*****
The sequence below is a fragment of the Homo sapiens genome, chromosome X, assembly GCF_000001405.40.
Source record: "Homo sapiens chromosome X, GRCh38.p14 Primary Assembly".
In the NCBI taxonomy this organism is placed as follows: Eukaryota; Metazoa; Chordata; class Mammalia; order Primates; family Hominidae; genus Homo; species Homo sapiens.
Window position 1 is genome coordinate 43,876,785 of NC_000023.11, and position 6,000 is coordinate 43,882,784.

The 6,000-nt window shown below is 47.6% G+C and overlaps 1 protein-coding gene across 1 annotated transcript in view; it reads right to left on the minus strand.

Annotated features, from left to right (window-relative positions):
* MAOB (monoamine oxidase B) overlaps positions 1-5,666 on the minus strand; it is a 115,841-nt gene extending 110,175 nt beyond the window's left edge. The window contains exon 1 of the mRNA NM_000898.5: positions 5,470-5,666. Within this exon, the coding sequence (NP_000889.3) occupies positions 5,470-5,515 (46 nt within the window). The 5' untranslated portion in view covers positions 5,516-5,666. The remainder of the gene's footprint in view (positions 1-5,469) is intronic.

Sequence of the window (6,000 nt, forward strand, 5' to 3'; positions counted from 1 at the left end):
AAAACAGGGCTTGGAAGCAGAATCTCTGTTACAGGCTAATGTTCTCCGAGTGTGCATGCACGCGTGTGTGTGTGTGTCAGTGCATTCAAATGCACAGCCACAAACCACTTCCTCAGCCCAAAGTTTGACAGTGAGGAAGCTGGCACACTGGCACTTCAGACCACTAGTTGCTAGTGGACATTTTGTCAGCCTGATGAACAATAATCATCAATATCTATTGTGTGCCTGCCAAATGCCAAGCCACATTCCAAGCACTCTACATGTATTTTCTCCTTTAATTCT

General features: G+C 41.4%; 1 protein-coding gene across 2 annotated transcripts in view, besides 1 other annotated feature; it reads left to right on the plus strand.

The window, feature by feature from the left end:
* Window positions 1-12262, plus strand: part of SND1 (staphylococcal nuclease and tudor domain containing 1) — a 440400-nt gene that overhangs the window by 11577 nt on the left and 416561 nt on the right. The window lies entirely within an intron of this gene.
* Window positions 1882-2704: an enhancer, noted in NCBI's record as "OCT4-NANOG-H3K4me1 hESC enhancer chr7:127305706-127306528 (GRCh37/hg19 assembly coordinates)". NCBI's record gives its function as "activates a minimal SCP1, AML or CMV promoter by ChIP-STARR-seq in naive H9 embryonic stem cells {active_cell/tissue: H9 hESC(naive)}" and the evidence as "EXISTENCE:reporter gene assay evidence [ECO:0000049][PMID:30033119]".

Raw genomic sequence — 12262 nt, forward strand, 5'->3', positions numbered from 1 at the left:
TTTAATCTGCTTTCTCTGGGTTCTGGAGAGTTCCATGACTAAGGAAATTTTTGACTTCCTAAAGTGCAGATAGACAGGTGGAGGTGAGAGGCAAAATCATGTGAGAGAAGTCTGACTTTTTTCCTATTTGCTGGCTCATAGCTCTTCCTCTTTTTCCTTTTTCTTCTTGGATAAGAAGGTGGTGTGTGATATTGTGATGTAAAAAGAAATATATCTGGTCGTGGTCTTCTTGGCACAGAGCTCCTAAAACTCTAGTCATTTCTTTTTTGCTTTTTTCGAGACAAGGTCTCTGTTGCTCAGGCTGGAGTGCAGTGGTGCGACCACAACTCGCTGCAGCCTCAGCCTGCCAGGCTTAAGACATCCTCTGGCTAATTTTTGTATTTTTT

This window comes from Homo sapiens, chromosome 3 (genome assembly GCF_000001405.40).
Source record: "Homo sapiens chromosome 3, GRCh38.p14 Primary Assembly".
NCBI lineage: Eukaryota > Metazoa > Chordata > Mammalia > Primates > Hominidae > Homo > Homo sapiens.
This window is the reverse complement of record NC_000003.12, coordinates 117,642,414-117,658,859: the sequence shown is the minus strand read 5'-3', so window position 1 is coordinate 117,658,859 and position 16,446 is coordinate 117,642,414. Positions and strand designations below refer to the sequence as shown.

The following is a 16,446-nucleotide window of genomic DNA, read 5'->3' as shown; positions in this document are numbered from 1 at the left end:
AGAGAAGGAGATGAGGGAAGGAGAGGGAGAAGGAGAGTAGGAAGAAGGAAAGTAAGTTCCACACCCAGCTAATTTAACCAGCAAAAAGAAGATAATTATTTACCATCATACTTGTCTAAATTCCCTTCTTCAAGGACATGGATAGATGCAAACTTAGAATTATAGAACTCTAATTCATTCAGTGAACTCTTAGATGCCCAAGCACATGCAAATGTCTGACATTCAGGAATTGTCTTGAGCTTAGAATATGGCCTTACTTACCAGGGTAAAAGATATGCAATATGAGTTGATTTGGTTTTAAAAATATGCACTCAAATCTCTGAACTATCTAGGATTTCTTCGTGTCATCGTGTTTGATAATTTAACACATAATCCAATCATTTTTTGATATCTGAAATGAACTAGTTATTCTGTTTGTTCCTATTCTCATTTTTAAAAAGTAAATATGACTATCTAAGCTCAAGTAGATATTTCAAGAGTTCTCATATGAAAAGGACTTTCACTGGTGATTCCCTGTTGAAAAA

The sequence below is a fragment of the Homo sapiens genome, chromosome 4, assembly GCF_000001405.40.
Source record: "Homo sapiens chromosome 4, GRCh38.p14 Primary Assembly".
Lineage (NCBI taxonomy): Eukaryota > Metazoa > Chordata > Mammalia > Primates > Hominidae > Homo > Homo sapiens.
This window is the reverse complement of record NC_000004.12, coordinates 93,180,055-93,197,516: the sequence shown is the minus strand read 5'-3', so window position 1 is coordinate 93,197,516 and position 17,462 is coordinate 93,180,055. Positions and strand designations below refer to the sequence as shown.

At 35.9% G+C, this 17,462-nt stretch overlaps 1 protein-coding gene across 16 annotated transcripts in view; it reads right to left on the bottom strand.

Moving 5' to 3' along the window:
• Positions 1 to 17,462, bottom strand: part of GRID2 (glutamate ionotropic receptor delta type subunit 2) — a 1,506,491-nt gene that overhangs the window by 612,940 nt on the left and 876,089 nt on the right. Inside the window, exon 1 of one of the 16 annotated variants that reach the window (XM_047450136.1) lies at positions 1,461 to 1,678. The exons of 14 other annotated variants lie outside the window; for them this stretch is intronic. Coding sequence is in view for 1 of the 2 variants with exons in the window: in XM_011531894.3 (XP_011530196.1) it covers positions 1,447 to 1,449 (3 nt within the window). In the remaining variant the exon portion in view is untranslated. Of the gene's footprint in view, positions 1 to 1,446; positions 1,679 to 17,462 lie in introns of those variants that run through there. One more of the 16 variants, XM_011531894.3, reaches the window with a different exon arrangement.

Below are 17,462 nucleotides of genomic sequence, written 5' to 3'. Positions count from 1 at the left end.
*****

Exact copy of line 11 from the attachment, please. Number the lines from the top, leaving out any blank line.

The window, feature by feature from the left end: